May 10, 2024

A Minor’s Perspective on Abortion

Recently, the Supreme Court emphasized the importance of considering a minor’s perspective in decisions regarding abortion in a case where it recalled its previous order permitting an abortion by a 14 year old rape survivor.  In this Weekly, let’s understand the legal framework, precedents and  implications,of decisions related to abortions. 

Legal Framework:

The Medical Termination of Pregnancy (MTP) Act, 1971, amended in 2021 is the principal law governing abortion in India. It does not specifically address the issue of minors seeking abortion. The Supreme Court has been instrumental in addressing the rights of minors in reproductive health matters through judicial interpretation and precedents.

In XYZ v. Union of India (2017), the apex court held that the Medical Board should consider  the autonomy of minors in reproductive choices to the extent possible while deciding whether an abortion can be allowed. However, it is only in the current case, that the court said that the right of a pregnant minor to make informed decisions about their bodies, including the choice to abort “ is paramount”. 

Are abortions legal in India?

Yes, abortions, or medical terminations of pregnancy, are legal in India. However, there are certain conditions prescribed for going ahead with an abortion.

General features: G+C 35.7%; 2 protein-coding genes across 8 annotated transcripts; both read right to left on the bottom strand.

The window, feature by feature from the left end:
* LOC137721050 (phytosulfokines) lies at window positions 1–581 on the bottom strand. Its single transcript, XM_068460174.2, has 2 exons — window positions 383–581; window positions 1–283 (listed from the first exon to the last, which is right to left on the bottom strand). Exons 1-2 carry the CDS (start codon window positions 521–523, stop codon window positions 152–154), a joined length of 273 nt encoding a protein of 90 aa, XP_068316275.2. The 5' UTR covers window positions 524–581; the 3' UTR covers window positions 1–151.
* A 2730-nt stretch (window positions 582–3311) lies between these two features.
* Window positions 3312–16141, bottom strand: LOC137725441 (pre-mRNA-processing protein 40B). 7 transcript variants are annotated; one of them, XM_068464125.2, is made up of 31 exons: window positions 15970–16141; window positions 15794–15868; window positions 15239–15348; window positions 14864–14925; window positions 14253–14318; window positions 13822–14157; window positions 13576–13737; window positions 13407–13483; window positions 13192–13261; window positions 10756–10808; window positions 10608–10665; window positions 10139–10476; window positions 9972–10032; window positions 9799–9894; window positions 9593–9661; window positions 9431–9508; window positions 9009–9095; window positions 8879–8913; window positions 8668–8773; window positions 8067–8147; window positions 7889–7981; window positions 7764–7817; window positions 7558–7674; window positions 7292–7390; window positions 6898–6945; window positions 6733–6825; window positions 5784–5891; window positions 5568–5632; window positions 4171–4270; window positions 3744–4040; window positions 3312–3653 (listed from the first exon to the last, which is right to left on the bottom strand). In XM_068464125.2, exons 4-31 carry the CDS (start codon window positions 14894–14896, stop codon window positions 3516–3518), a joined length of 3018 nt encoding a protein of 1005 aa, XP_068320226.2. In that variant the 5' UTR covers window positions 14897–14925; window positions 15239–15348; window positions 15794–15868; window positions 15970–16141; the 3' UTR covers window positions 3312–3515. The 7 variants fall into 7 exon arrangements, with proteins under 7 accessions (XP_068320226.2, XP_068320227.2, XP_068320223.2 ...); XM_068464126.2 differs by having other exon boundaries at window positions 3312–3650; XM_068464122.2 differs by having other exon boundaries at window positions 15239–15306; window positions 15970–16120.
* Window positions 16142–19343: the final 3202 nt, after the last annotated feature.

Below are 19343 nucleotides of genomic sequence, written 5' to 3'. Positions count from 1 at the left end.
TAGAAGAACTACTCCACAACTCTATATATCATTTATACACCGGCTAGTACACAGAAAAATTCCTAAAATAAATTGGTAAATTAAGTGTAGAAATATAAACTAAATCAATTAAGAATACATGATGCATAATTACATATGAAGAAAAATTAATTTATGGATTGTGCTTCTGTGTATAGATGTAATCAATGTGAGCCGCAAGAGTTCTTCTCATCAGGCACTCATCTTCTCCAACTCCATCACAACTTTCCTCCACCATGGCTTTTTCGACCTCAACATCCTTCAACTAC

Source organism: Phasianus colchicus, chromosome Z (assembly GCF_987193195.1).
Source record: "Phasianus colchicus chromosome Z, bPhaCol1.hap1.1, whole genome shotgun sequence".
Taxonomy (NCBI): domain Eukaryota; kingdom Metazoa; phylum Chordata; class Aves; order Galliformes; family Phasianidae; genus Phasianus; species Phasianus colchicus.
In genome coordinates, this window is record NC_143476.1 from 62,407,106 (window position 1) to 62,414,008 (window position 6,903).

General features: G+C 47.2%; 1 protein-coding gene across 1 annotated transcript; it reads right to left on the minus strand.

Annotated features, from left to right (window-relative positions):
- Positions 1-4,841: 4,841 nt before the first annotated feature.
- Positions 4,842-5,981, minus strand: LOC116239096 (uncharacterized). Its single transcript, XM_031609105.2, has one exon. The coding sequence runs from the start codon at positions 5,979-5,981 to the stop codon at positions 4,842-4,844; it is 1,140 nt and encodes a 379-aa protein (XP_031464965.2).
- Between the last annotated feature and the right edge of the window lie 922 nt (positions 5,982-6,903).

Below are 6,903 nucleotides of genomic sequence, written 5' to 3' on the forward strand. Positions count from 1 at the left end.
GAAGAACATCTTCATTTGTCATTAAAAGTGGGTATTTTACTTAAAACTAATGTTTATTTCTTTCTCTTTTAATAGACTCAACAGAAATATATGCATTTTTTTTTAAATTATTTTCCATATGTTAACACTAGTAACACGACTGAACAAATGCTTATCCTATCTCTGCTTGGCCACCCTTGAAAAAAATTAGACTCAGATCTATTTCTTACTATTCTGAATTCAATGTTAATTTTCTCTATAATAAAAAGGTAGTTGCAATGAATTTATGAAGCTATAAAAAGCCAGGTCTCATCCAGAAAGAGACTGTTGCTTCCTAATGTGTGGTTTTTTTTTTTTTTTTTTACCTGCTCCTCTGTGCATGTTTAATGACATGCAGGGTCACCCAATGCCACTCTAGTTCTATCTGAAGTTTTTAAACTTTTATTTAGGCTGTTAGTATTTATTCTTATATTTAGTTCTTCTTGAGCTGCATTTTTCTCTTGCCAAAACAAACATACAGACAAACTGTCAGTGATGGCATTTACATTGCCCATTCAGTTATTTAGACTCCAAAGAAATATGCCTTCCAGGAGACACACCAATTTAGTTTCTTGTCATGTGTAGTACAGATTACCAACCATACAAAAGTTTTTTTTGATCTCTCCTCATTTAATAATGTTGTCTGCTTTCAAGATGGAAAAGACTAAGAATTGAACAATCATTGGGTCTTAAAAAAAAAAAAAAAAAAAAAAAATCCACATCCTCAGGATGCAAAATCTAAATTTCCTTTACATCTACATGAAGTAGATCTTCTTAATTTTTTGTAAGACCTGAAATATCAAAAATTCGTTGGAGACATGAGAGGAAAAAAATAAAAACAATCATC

While ‘abortion’ is the colloquially used term, the law refers to the process as a ‘medical termination of pregnancy’. In practice, this includes two methods – medical terminations and surgical terminations, which the World Health Organization recognizes as the two safe methods of terminating a pregnancy.

What happens in a medical abortion?

  • A medical abortion is done before 9 weeks of pregnancy by administering two kinds of pills, Mifepristone and Misoprostol.
  • After the doctor has conducted your ultrasound and ensured that you are eligible for a medical abortion, the first type of pill, Mifepristone, will be given to you at the clinic. This pill acts against the progesterone in your body, i.e. cuts off the nutrition to the foetus.
  • The second type of pill, Misoprostol, makes your cervix soft to ensure everything comes out like a period.
  • The pills must be administered within 24 to 72 hours of each other. This is different depending on which doctor you go to. They can also be taken at home.